BREAD: Made in the Spirit of Sicilian Ancestors

“Per noi, il pane è sacro” – “For us, bread is sacred.” This statement was religiously told to me by Catena Intellisante, as she walked me through the process of bread making; the way women deep in the hill country of Mongiuffi Melia labored with their hands for countless generations. When I asked her how it all began for her, she was more than willing to talk to me about it and invited me to her country style home, on the border of Taormina and the community of Castelmola. She wanted me to see for myself.

Looking back in time, Catena told the story of how her beloved father, who departed two years ago, had a burning vision of purchasing a particular piece of barren land, overlooking the Ionian Sea, when walking to Taormina from the country and then back again. Selling to the locals, he with his donkey carrying fruits, vegetables, olives, nuts and other home grown delights, it made for a very long and tiresome journey every day. When he eventually bought this small piece of road-less land, he worked inexhaustibly to build a small home for his wife and only daughter, Catena. Over the years they bought more and more land which has given them the freedom to extend their property. Today four apartments stand one above the other and this traditional Sicilian family has created a country home without being fully in the country along with chickens, hens, horse, dogs, cats and even at one time goats.

proanOff of the main house and next to a double garage is a small but cozy work room. Inside I found two ovens that her father and husband had built. Catena explained that these are wood burning ovens, where one is used for baking “pane di casa” – “homemade bread” and the other for “carne al forno” – “baked meat.”

Wearing her house dress, Catena wrapped an apron around her waist, tied a scarf around her head and with a sparkle in her smiling eyes reached for the flour and tools for making bread. She enthusiastically began, “As early as I can remember, when I was a young girl, I used to curiously watch my mother make bread, when we lived in the country. Even at five years old I enjoyed helping by kneading the dough with my hands. For me, it was fun; like a game.”

Pondering, she went on to say, “Either we made bread, or there was nothing, as we had no paneficio – bread store. The good thing was if we didn’t have any bread, we could borrow from a neighbor and then repay with a fresh loaf of our newly baked bread.” They are no longer kneading by hand, twenty five years ago the family purchased a machine. The simple ingredients used are semola and grano duro flour, salt, yeast and water. As a brief overview, once all of the ingredients are merged, the 5 panimachine does the kneading which can be up to an hour to achieve an elastic give. Then the dough is cut into three to begin making the forms in ball shapes, as well as other shapes. Catena prepared a rectangular table by covering with a wool blanket and then added a sheet or table cloth on top. One by one, she then laid the dough forms, ten in all, on top of the sheet and covered the dough with another 2 or 3 woollen blankets on top for the dough to rise. In the summer the dough could rise in an hour, but in the winter it could be between 4-5 hours.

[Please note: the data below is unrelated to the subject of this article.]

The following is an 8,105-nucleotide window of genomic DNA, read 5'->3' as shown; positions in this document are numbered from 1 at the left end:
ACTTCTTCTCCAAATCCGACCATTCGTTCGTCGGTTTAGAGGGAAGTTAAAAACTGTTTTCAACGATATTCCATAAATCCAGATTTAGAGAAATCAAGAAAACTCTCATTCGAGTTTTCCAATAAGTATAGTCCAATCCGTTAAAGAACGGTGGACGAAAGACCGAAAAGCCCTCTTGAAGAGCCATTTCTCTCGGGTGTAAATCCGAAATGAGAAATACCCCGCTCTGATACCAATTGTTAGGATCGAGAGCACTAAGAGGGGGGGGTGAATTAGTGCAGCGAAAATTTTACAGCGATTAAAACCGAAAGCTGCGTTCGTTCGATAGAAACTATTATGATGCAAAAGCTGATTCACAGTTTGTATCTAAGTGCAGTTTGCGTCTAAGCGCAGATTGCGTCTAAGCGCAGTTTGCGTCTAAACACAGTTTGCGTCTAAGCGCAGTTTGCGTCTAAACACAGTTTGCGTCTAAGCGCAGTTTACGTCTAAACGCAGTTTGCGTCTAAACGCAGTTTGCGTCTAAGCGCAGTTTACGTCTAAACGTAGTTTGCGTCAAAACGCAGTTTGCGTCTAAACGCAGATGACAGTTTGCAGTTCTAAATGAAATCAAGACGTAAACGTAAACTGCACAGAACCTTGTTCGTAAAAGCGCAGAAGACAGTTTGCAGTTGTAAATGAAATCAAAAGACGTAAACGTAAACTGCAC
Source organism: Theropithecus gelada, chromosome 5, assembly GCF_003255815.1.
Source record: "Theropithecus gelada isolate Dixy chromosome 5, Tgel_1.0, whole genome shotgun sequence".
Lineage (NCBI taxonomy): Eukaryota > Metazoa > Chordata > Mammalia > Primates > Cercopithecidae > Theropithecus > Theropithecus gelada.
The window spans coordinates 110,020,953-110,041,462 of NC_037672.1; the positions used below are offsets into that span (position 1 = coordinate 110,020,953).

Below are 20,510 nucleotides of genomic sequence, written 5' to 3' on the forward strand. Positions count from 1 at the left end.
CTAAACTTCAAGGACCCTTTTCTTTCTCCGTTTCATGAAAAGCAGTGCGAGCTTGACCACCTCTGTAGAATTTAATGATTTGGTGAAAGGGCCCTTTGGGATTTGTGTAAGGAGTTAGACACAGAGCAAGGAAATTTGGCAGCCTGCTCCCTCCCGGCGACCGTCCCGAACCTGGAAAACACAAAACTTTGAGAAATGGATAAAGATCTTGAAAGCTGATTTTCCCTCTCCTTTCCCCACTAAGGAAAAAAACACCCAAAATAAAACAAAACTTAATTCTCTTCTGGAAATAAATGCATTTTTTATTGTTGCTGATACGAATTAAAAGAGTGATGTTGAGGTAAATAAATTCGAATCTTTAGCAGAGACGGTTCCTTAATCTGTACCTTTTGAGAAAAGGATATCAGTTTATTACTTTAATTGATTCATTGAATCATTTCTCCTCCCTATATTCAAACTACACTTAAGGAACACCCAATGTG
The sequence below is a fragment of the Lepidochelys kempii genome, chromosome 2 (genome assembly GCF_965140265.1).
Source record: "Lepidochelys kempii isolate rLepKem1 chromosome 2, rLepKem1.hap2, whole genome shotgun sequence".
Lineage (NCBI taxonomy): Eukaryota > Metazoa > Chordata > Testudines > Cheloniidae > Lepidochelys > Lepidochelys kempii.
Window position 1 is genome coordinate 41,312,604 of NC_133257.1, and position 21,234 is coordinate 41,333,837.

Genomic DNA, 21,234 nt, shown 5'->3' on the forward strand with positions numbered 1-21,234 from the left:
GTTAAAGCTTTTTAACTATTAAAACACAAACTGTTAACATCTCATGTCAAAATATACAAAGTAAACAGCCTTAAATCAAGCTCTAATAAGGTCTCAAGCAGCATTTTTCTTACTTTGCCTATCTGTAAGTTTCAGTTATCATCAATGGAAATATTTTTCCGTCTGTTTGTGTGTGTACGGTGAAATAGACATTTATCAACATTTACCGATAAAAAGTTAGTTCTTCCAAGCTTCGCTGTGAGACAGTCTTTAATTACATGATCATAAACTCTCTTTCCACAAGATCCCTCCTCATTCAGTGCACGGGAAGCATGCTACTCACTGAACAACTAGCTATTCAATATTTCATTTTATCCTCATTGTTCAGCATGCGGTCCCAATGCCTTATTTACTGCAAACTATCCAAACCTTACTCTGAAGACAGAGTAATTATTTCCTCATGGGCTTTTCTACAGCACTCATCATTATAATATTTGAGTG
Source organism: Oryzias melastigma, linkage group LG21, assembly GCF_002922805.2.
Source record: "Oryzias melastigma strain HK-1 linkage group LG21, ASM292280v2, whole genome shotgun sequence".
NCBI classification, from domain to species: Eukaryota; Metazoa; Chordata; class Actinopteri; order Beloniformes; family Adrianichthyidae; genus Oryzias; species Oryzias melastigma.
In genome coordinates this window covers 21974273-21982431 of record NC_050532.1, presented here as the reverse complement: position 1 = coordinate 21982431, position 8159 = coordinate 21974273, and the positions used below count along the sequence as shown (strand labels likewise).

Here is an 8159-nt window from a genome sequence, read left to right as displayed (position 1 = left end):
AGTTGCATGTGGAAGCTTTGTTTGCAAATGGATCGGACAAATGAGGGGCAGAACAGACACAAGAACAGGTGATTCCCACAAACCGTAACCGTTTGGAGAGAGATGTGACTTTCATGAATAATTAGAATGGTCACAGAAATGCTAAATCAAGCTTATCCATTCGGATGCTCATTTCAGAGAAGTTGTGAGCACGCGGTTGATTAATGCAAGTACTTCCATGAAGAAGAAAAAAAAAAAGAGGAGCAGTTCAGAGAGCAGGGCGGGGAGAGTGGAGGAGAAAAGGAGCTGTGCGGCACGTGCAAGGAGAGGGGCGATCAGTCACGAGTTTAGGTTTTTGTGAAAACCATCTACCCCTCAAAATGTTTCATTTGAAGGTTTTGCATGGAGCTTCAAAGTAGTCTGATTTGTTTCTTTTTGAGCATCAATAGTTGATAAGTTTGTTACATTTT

While this was going on, Catena prepared the oven by burning broken branches from trees. Once the oven achieved its needed temperature, she then removed the burning embers from the oven, swept the oven clean of debris and shoveled the risen dough forms in the oven. She then closed the door and added a wet cloth to wrap around the edges so air wouldn’t seep out.

She told me to be sure to open the oven door after 20 minutes to begin checking to see if it was done. When the bread was golden brown, she looked at me with glowing contentment saying, “Grazie Dio, sono bellissime – Thank God they are beautiful.” Clearly a labor of love, Catena emphasizes that “growing up this way; making bread in the ancient tradition of the spirit of our ancestors, it is second nature to me.” With admiration, I watched and listened in awe thinking to myself, I’m with a modern day woman who treasures the art of ancient bread making and enjoys, with pride and pleasure, living the life of a donna antica.

Antoinette Silicato
Antoinette Silicato
Antoinette Silicato is an American jazz-pop song stylist who, in her formative years, privately studied classical voice and was coached and mentored in jazz vocal styles, while also being immersed in jazz workshops and one room music theory and solfeggio schools, in New York City. As a soprano, her voice was added in Jazz Ensembles, Negro Spiritual Choirs, Gospel Choirs and Musical Theatre. For over three decades, Silicato has sung as a solo artist and is mostly accompanied by jazz trios. As a writer, she had a Spotlight Review Column in the La Voce Italian American Publication in Las Vegas for four years and in 2012, she had her first book, "Soulful Sicilian Cooking" published by Legas Publishers. On return to Sicily, in 2014, Silicato has begun to travel the island for the second of her two-volume collection of Sicilian Recipes, while embarking on new singing projects.

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  1. Antoinette’s cook book “Soulful Sicilian Cooking” is as good as this story. I hope she writes more articles. And I look forward to her second cookbook.

  2. It’s nice that women as Catena still continue these “sacred” traditions. The smile in her face says it all. How I would love to taste this delicious bread!

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